There are volumes written on staying engaged with your professional work, how to motivate employees, and communication in the workplace. That’s great for businesses, but how do nonprofits keep volunteer board members engaged in their work? Busy professionals who are donating their time to a cause want to do well in their board service, but they may need a little help. Here are some ways to keep them excited, involved, and effective with nonprofit board work all year round, even if they are remote or only meet quarterly.
Make It Personal
Humans are hard-wired to pay more attention to human faces than any amount of text or audio presented in a meeting. If many of your board members are remote or rarely meet in person, it is crucial to maintain that human element in your communication and meetings.There are a number of ways you can do this. Provide a people directory with everyone’s photo to help new members feel familiar with the other board members. If you have remote meetings, ask everyone to use their video cameras during the meeting. You might be surprised at how much this simple measure does to personalize the experience.
Create even more rapport by developing a buddy or board mentor system. Sometimes just the accountability of knowing even one person will be working with you on specific goals or looking for your attendance at the meeting is enough to get that extra effort from a board member. Additionally, it is a great opportunity for members to learn from each other and discuss how they can advance initiatives. This works especially well at knitting a geographically far-flung board closer together.
Communicate, Communicate, Communicate
Have you ever heard the advertising adage that a person needs seven impressions of your brand before it “sticks” in their mind? Obviously, you don’t want to bother your board members seven times about every initiative, but it is hard to underestimate the value of multiple nudges. Some board members will favor email while others may prefer to keep tabs on goals with your board portal. Regardless of the medium, don’t be shy about sending a variety of updates, reminders, and nudges for key deadlines. The first reminder might catch a board member at a busy time, but the second could allow them to take action on the goal.
It isn’t enough to just communicate regularly, however. It is also helpful to make the communication as specific as possible. Many people will ignore an email to the whole board, but it is much harder to sleep on an email that starts out with their name and has information specific to something that board member is working on at that time. Be sure to keep it balanced between reminders or asks and recognition or celebration. If every time you contact your board members it is to nag them about some initiative, they will quickly learn to dread (and eventually ignore) your communication. Everyone appreciates someone noticing their hard work and small successes. Get to know your board members well enough to know if they’d appreciate a public shout-out or prefer a personal note.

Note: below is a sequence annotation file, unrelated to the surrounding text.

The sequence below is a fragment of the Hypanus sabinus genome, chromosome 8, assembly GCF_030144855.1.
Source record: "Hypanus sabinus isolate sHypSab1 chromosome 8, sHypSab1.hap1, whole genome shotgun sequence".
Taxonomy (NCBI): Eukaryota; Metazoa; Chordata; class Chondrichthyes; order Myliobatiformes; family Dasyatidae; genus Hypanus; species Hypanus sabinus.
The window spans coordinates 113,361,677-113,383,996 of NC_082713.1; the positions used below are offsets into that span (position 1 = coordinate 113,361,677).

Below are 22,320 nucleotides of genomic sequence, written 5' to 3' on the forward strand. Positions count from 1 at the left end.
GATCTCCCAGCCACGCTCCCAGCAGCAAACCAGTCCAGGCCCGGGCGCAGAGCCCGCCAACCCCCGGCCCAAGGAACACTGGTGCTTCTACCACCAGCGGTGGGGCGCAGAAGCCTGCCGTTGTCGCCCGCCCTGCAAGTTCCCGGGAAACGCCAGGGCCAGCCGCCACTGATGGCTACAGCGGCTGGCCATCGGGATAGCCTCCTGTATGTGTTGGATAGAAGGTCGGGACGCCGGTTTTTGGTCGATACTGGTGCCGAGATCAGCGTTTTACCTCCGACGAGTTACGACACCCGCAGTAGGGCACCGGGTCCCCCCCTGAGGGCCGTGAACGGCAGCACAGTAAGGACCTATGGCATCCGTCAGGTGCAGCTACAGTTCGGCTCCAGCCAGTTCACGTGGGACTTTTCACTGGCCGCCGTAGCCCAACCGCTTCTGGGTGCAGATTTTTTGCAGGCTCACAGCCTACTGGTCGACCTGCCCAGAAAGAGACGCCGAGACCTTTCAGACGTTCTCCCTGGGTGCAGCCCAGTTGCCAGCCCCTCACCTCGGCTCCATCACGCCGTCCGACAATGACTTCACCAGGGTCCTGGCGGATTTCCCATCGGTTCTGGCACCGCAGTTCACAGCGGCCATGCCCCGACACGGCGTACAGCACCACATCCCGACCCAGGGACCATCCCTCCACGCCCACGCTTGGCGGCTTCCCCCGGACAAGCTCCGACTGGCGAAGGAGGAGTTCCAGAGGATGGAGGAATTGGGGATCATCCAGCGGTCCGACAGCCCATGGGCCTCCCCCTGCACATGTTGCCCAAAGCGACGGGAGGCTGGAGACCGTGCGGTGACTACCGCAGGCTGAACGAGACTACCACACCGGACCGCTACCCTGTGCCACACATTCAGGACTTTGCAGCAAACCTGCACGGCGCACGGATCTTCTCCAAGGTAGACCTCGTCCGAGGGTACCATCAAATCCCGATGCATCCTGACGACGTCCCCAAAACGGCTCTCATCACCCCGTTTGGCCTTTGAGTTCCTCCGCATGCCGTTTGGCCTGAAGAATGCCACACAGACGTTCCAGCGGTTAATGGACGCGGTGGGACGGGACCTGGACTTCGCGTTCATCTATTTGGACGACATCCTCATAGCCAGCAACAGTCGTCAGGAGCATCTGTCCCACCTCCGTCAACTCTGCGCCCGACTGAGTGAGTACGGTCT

Progress Should Be Visible
Similar to our propensity to react to human faces, people love visually scannable information when possible. There are two big advantages to this. First of all, with publicly visible graphs or charts, it is simple for your busy board members to glance at the dashboard and see how things are trending. You could send a three page report that no one has time to read, or you could provide three visuals that get eyes on them every time.
Second of all, visuals have a wonderful way of “gamefying” board service.Is it halfway to your big event and only a fraction of the tables are sponsored? Time to kick it into high gear. Are you just dollars away from reaching the campaign goal? Every board member wants to be the one that closes the gap. Celebrate progress and ask for help as transparently as possible with a real-time, visual representation of your goals.
Keep It About the Mission
We all know about creating “mission moments” in a meeting to keep board members in touch with the effects of their work. You can take this a step further to increase the connection. Have board members take turns every month reporting on a specific chapter or organization and some interesting results they’ve had in the recent past. Board members also feel more connected to something that they can articulate themselves. Research activities you can do with your board, such as practicing elevator pitches of why they’re invested in the organization, brainstorming sessions on the vision of the nonprofit, or interviewing each other about how they came to the organization and summarizing it in a sentence or two for the board. Not only do activities like these get board members thinking about why they volunteer their time for board service, it also offers great discussion material during meetings about the direction of the organization.
Connection Is Crucial
It can be a huge challenge to keep a group of perhaps spread out, busy, volunteer board members thinking about their board service between meetings. It’s not impossible, though. With some effort around building rapport, making information easily digestible, and motivating for progress, your board can stay a productivity machine all year long.
Boardable is an online board management portal that centralizes communication, document storage, meeting planning, and everything else that goes into running a board of directors.